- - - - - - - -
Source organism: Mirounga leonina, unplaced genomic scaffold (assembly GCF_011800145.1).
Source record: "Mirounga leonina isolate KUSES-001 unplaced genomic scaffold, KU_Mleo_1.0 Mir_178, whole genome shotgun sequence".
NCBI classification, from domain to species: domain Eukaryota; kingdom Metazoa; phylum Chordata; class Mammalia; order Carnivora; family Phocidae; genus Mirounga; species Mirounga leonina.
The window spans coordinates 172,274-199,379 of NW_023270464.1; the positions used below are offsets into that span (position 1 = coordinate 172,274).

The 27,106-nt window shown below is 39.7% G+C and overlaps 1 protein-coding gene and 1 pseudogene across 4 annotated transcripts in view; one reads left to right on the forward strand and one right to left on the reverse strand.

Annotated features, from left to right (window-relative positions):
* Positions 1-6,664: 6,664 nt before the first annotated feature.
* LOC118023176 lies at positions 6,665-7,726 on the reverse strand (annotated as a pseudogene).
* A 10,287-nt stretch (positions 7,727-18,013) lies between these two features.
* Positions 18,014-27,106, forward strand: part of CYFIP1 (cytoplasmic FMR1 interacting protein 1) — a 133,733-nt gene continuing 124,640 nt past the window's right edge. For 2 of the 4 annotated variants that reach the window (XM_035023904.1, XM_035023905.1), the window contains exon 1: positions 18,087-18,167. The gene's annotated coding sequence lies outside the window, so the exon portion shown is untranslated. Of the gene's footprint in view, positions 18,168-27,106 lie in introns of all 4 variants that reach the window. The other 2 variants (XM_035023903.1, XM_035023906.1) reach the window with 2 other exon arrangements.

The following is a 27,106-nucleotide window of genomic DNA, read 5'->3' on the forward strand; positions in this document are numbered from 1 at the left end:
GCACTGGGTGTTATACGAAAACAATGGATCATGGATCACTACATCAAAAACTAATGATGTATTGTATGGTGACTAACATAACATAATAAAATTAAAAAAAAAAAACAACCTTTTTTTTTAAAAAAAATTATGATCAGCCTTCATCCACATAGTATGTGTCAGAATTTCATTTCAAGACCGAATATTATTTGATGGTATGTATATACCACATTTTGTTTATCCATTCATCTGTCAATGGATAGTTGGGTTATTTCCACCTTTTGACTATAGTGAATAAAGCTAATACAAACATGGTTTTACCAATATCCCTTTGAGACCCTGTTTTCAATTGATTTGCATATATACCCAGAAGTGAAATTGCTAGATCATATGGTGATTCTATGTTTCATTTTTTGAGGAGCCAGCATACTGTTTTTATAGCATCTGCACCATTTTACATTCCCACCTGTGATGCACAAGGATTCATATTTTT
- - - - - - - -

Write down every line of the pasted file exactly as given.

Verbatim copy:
Source organism: Mirounga leonina, unplaced genomic scaffold (assembly GCF_011800145.1).
Source record: "Mirounga leonina isolate KUSES-001 unplaced genomic scaffold, KU_Mleo_1.0 Mir_178, whole genome shotgun sequence".
NCBI classification, from domain to species: domain Eukaryota; kingdom Metazoa; phylum Chordata; class Mammalia; order Carnivora; family Phocidae; genus Mirounga; species Mirounga leonina.
The window spans coordinates 172,274-199,379 of NW_023270464.1; the positions used below are offsets into that span (position 1 = coordinate 172,274).

The 27,106-nt window shown below is 39.7% G+C and overlaps 1 protein-coding gene and 1 pseudogene across 4 annotated transcripts in view; one reads left to right on the forward strand and one right to left on the reverse strand.

Annotated features, from left to right (window-relative positions):
* Positions 1-6,664: 6,664 nt before the first annotated feature.
* LOC118023176 lies at positions 6,665-7,726 on the reverse strand (annotated as a pseudogene).
* A 10,287-nt stretch (positions 7,727-18,013) lies between these two features.
* Positions 18,014-27,106, forward strand: part of CYFIP1 (cytoplasmic FMR1 interacting protein 1) — a 133,733-nt gene continuing 124,640 nt past the window's right edge. For 2 of the 4 annotated variants that reach the window (XM_035023904.1, XM_035023905.1), the window contains exon 1: positions 18,087-18,167. The gene's annotated coding sequence lies outside the window, so the exon portion shown is untranslated. Of the gene's footprint in view, positions 18,168-27,106 lie in introns of all 4 variants that reach the window. The other 2 variants (XM_035023903.1, XM_035023906.1) reach the window with 2 other exon arrangements.

The following is a 27,106-nucleotide window of genomic DNA, read 5'->3' on the forward strand; positions in this document are numbered from 1 at the left end:
GCACTGGGTGTTATACGAAAACAATGGATCATGGATCACTACATCAAAAACTAATGATGTATTGTATGGTGACTAACATAACATAATAAAATTAAAAAAAAAAAACAACCTTTTTTTTTAAAAAAAATTATGATCAGCCTTCATCCACATAGTATGTGTCAGAATTTCATTTCAAGACCGAATATTATTTGATGGTATGTATATACCACATTTTGTTTATCCATTCATCTGTCAATGGATAGTTGGGTTATTTCCACCTTTTGACTATAGTGAATAAAGCTAATACAAACATGGTTTTACCAATATCCCTTTGAGACCCTGTTTTCAATTGATTTGCATATATACCCAGAAGTGAAATTGCTAGATCATATGGTGATTCTATGTTTCATTTTTTGAGGAGCCAGCATACTGTTTTTATAGCATCTGCACCATTTTACATTCCCACCTGTGATGCACAAGGATTCATATTTTT